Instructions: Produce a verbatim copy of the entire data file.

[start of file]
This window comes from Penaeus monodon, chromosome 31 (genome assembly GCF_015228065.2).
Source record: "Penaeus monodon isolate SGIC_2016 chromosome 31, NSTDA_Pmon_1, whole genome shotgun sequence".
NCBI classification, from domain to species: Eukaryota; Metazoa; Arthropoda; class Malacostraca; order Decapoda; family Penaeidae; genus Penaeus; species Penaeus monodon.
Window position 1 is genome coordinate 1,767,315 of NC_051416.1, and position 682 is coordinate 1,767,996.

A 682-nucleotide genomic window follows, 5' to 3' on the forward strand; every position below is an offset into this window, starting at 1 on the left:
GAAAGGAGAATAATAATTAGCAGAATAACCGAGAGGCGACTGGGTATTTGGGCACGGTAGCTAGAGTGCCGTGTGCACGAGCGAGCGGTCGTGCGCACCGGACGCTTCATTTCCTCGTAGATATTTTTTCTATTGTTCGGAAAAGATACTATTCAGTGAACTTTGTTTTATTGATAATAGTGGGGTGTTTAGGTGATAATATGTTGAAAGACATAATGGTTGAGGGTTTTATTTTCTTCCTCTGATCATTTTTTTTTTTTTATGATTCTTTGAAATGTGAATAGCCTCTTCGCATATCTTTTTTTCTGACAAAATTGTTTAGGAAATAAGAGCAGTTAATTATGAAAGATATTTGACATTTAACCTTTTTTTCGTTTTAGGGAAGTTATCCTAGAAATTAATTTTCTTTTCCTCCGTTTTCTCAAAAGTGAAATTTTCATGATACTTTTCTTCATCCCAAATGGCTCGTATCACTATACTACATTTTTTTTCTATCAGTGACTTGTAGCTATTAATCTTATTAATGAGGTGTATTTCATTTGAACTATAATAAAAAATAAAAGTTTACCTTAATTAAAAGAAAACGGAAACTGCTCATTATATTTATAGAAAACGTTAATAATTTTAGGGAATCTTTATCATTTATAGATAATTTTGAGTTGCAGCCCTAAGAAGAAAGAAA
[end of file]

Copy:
This window comes from Penaeus monodon, chromosome 31 (genome assembly GCF_015228065.2).
Source record: "Penaeus monodon isolate SGIC_2016 chromosome 31, NSTDA_Pmon_1, whole genome shotgun sequence".
NCBI classification, from domain to species: Eukaryota; Metazoa; Arthropoda; class Malacostraca; order Decapoda; family Penaeidae; genus Penaeus; species Penaeus monodon.
Window position 1 is genome coordinate 1,767,315 of NC_051416.1, and position 682 is coordinate 1,767,996.

A 682-nucleotide genomic window follows, 5' to 3' on the forward strand; every position below is an offset into this window, starting at 1 on the left:
GAAAGGAGAATAATAATTAGCAGAATAACCGAGAGGCGACTGGGTATTTGGGCACGGTAGCTAGAGTGCCGTGTGCACGAGCGAGCGGTCGTGCGCACCGGACGCTTCATTTCCTCGTAGATATTTTTTCTATTGTTCGGAAAAGATACTATTCAGTGAACTTTGTTTTATTGATAATAGTGGGGTGTTTAGGTGATAATATGTTGAAAGACATAATGGTTGAGGGTTTTATTTTCTTCCTCTGATCATTTTTTTTTTTTTATGATTCTTTGAAATGTGAATAGCCTCTTCGCATATCTTTTTTTCTGACAAAATTGTTTAGGAAATAAGAGCAGTTAATTATGAAAGATATTTGACATTTAACCTTTTTTTCGTTTTAGGGAAGTTATCCTAGAAATTAATTTTCTTTTCCTCCGTTTTCTCAAAAGTGAAATTTTCATGATACTTTTCTTCATCCCAAATGGCTCGTATCACTATACTACATTTTTTTTCTATCAGTGACTTGTAGCTATTAATCTTATTAATGAGGTGTATTTCATTTGAACTATAATAAAAAATAAAAGTTTACCTTAATTAAAAGAAAACGGAAACTGCTCATTATATTTATAGAAAACGTTAATAATTTTAGGGAATCTTTATCATTTATAGATAATTTTGAGTTGCAGCCCTAAGAAGAAAGAAA